PG&E Bankruptcy and Wildfire Claims

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Tuesday March 19, 2019 — PG&E filed for Chapter 11 bankruptcy on January 29, 2019. This means that civil claims arising out of the 2017 North Bay Fires and the 2018 Camp Fire will now proceed through the bankruptcy court. Fire victims do not lose their right to compensation because of the bankruptcy and should consult an attorney about filing a claim.

If you suffered personal injury, property loss, or business losses in the following or related fires, you may still pursue legal damages from PG&E in the bankruptcy court:

  • Atlas Fire (Napa and Solano Counties)
  • Camp Fire (Butte County)
  • Cascade Fire (Yuba County)
  • Cherokee Fire (Butte County)
  • Highway 37 Fire (Sonoma County)
  • Honey Fire (Butte County)
  • La Porte Fire (Butte County)
  • Lobo Fire (Nevada County)
  • Nuns Fire (Napa and Sonoma Counties)
  • Pocket Fire (Sonoma County)
  • Redwood Valley/Potter Fire (Mendocino County)
  • Sulphur Fire (Lake County)
  • Tubbs Fire (Sonoma and Napa Counties)

We invite North Bay and Butte County fire victims to contact our office to learn more about the PG&E bankruptcy and understand your legal options.

North Bay Fires Map

Northern California Wildfire Map

Camp Fire Map

Camp Fire Map, Butte County, PG&E Lawsuit

Effect of PG&E Bankruptcy on Wildfire Claims

Shortly after the October 2017 fires, victims across the North Bay began filing lawsuits against PG&E based on the company’s alleged role in causing the disaster. These lawsuits were subsequently coordinated into a mass tort proceeding in San Francisco County Superior Court. Butte County victims similarly filed lawsuits after the 2018 Camp Fire, with a motion to coordinate those cases still pending.

PG&E’s bankruptcy filing on January 29, 2019 resulted in a stay (or pausing) of the fire victims’ lawsuits for both the North Bay and Camp fires. Instead, claims for fire-related damages will now be incorporated into the bankruptcy process.

Through bankruptcy, PG&E will seek to continue its business operations while restructuring its debts and resolving liabilities. PG&E filed for bankruptcy voluntarily, and the company is not insolvent. Accordingly, PG&E will remain in possession and control of its business during bankruptcy (referred to as a “debtor in possession” or “DIP”).

At the same time, PG&E’s creditors, the United States Trustee, and the bankruptcy court will work with the company to propose and confirm a reorganization plan.

Tort Claimants as Creditors

Individuals and families with civil claims against PG&E for fire-related damages are considered unsecured creditors for purposes of the bankruptcy process. Our attorneys represent thousands of such claimants throughout the North Bay and Butte County. We will continue to pursue these claims through mediation or other potential resolution that takes place in the bankruptcy court.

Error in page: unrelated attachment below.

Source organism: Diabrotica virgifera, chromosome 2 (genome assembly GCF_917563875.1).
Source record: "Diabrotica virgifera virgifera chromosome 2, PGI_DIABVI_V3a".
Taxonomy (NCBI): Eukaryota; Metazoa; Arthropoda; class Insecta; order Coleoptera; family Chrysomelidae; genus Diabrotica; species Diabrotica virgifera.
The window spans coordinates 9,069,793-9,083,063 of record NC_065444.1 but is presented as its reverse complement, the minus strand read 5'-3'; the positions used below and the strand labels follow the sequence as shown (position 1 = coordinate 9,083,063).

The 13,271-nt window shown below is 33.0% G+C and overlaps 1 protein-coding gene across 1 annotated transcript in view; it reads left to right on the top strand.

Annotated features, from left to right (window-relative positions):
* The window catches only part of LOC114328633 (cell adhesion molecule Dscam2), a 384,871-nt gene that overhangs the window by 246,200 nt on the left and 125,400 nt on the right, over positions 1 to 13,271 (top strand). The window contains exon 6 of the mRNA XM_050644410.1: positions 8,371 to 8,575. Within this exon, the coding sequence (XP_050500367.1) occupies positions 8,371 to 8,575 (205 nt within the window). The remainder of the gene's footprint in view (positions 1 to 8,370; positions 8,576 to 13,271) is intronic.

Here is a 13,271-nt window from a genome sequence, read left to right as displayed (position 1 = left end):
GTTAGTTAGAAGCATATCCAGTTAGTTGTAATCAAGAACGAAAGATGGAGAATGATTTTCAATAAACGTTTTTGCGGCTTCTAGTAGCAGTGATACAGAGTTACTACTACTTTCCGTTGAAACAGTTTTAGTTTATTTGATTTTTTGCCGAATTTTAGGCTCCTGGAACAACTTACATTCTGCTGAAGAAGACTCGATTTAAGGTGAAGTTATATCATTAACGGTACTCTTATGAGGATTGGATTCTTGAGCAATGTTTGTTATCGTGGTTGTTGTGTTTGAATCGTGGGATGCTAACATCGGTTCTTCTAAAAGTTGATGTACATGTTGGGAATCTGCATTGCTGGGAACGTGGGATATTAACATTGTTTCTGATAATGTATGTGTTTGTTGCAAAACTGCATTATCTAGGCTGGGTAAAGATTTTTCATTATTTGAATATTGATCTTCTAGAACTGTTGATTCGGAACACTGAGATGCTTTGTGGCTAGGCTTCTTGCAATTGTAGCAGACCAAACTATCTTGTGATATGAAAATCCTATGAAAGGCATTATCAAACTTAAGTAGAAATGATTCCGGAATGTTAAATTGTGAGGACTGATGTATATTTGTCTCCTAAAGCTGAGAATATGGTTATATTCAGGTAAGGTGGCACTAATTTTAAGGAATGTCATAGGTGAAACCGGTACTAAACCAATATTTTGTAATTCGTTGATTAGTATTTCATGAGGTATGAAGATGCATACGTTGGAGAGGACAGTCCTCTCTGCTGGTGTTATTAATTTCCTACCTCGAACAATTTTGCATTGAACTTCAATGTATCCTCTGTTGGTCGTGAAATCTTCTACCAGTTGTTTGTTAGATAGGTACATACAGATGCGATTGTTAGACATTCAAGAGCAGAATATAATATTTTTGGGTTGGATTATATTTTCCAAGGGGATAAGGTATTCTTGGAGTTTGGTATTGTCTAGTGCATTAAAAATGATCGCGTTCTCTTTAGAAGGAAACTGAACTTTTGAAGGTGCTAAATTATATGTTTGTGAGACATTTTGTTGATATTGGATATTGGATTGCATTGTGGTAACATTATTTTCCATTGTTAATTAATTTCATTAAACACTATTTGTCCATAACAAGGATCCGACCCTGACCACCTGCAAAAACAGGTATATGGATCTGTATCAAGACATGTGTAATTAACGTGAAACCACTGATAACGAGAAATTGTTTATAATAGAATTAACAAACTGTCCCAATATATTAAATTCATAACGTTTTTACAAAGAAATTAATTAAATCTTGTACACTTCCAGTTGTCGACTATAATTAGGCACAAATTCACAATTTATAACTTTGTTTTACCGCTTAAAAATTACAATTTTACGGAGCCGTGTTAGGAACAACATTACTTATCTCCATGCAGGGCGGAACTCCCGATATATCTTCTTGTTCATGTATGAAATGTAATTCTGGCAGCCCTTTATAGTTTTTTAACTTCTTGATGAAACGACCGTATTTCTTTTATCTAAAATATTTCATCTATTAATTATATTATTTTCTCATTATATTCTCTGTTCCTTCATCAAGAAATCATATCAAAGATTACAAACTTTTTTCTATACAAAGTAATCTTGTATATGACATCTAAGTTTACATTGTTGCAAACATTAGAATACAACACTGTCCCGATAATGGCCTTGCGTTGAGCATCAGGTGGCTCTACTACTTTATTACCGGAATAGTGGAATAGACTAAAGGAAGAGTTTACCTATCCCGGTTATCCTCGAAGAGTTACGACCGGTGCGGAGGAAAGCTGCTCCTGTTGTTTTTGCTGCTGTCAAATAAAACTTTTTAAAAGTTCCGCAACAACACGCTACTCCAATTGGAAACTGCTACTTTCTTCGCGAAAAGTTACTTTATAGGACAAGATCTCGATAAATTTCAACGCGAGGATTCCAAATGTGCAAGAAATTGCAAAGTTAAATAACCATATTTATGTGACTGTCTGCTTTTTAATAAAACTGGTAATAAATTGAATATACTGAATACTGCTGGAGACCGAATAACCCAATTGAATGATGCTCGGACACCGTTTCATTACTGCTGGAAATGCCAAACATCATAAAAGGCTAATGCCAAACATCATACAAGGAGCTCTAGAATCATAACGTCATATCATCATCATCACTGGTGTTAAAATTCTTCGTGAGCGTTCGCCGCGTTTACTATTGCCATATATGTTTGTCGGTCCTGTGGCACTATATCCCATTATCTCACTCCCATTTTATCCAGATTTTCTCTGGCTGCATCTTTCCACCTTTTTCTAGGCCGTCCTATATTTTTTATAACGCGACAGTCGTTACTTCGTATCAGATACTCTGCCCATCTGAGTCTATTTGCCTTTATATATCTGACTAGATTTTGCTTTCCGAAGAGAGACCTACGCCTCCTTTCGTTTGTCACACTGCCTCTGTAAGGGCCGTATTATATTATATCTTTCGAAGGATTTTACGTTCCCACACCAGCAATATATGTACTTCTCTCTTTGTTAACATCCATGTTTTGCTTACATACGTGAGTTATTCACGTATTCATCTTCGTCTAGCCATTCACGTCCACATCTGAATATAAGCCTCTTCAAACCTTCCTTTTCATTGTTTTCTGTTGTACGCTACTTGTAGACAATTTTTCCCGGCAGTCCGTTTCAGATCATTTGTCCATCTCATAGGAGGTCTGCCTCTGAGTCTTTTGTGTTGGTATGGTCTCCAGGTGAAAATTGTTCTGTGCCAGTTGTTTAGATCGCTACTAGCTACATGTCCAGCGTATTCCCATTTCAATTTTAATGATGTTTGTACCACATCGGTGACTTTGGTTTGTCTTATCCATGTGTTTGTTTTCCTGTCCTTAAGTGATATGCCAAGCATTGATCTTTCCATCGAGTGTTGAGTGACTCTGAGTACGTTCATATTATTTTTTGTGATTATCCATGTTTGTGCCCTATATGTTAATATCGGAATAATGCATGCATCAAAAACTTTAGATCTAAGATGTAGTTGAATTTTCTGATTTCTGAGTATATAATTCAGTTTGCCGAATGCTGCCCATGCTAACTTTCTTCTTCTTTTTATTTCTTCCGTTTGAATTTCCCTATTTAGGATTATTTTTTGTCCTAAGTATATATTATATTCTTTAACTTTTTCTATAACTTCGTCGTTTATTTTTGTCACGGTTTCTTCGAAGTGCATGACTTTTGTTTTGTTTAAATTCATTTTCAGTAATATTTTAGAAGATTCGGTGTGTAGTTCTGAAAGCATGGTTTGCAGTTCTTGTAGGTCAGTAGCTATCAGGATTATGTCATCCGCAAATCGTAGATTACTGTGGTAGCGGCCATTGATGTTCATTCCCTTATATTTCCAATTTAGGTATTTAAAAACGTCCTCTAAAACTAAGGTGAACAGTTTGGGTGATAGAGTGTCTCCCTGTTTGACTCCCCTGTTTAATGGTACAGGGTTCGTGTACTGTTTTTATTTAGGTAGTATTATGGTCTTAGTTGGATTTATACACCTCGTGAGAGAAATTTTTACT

Wildfire victims will also be represented as a separate creditor class by an official Tort Claimants’ Committee (or TCC). The formation of this committee is designed to give the individuals and families most affected by the 2017 and 2018 fires an independent voice throughout the bankruptcy proceedings. As Governor Newsom’s office stated in a letter to the U.S. Trustee, “Most vulnerable in this process are the wildfire victims who were uninsured, underinsured or have potential claims against the company for personal injury and wrongful death. These individual victims should not be left to fend for themselves in a creditor class outnumbered by sophisticated and deep-pocketed financial institutions and insurance companies.”

How to File Your Wildfire Claim in the PG&E Bankruptcy

If you have previously retained an attorney for your PG&E claim, you do not need to take any further action. Your attorney will prepare the necessary information about your case and file a proof of claim on your behalf in the bankruptcy court. Your attorney will continue to represent you through the remainder of the proceedings until your case is resolved.

Any potential claimants who have not yet hired an attorney should be aware of upcoming time limits. As part of the bankruptcy process, the court will announce a “bar date,” after which time no further claims may be included in the proceeding or compensated. This time period may be shorter than the statute of limitations that might otherwise apply in the civil court.

Accordingly, if you or a loved one experienced personal injury, property loss, business losses, or other damages, you should consult a lawyer in a timely manner. Our experienced mass tort attorneys represent thousands of North Bay and Camp Fire victims in the PG&E bankruptcy and we continue to evaluate and accept new claims.

Contact our office by phone or through our brief online form to discuss your case. We provide all consultations at no cost and with no obligation.